Before my first technical interview (scheduled, unfortunately, at 7:00 PM on a Friday), I spent some time on the interwebs trying to figure out what to expect. My initial google search was actively unhelpful:
Well, I wasn’t worried about tears before, but I certainly am now. Thanks, Google!
I also spent some time on Interview Cake, which was less Ruby-specific than I’d like, and Project Euler, which is fairly language-agnostic but math-heavy. And, incurable procrastinator that I am, much of my hands-on-keyboard time leading up to my interview was spent down rabbit holes and cleaning my kitchen.
Even so, I made it through my first mock technical interview tear-free; my interviewer was helpful and friendly and gave objective, specific feedback at the end. Maybe I didn’t hit a home run, but I didn’t strike out and it was actually pretty fun. When I signed out of the Google Hangout, I actually went and refactored my code. Here’s the problem and how I solved it the second time around:
Since we’re solving this problem in Ruby, we know that we want to construct our answer in an object-oriented way. On a basic level, an object-oriented program is made up of classes and objects; a class is like the recipe that shows you how to make an individual object like a red velvet cake. In other words:
Object-oriented applications are made up of parts that interact to produce the behavior of the whole. The parts are objects; interactions are embodied in the messages that pass between them.
– Sandi Metz, Practical Object-Oriented Design in Ruby (p. 3)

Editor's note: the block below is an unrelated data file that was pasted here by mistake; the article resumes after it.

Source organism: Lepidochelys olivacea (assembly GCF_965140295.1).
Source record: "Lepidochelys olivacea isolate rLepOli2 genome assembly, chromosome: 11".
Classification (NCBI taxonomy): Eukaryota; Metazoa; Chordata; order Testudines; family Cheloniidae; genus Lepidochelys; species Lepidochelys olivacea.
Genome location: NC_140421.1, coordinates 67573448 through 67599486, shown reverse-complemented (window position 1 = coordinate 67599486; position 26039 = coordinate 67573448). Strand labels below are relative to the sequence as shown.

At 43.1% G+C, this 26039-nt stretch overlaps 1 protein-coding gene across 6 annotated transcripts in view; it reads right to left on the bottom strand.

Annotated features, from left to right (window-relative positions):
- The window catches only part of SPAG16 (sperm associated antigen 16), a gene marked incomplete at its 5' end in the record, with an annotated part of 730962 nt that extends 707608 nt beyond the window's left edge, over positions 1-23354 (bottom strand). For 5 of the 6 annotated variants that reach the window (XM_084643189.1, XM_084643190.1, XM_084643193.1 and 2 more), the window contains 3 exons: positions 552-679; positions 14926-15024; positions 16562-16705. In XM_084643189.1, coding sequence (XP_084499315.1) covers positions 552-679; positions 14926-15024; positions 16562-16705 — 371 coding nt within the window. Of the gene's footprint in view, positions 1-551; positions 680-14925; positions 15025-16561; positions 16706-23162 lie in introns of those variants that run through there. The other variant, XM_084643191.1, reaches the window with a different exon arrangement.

This fits perfectly into my Collatz problem because I want to test a bunch of numbers to see which one produces the longest array. To do this, I’ll put all of the behavior in a Collatz class and then ask it to churn out a million instances.
To move on with this, I’ll have to figure out how to pass my number argument through to any other methods I create. I’ll also have to save each answer in a chain to count its length later. I chose to do this by defining an array as an instance variable – which, by definition, is available to any other methods in a given class – and started out by shoving my argument number into the array I just made. I could have done this one of two ways:
Making It Do Stuff
Now the hard part: Adding the logic. I won’t go into the gory details of how I arrived at my first answer, because it took me the better part of an hour. It can generally be expressed in psuedocode as “until the last element in my array is 1, check to see what n looks like. Do the first thing if it’s even, the second thing if it’s odd, and give me your answer.”
This solution works, but unfortunately takes a long time:
Yikes. That’s slow. I’m no computer science expert, but I did some research on calculating the Big O value of this function to see just how slow it is. Here’s the super high-level overview:
1. Multiply the n value for nested loops
2. Add the n value for sequential loops
3. Drop everything but the largest term
5. Conditional checks (e.g., “if n is even” in our case) are constant-time operations, or O(1)
So what really kills me here is the combination of two loops. When you’re counting up to a million, that adds up fast. But how could I do it better?
One option is memoization, which lets us store a computed value in a table and retrieve it later. Since we’re iterating over something a million times (twice!), this could be pretty useful. I can do this by setting up a hash in my class and then writing values to it, like this:
I can also make my solution faster by taking advantage of Ruby’s attr_reader and attr_accessor (as this blog post demonstrates nicely). Now, my setup looks like this:
Ultimately, the logic of the solution is very similar, but it does a better job of harnessing some of Ruby’s built-in strengths to move faster:
How much faster? A lot faster:
Much better 🙂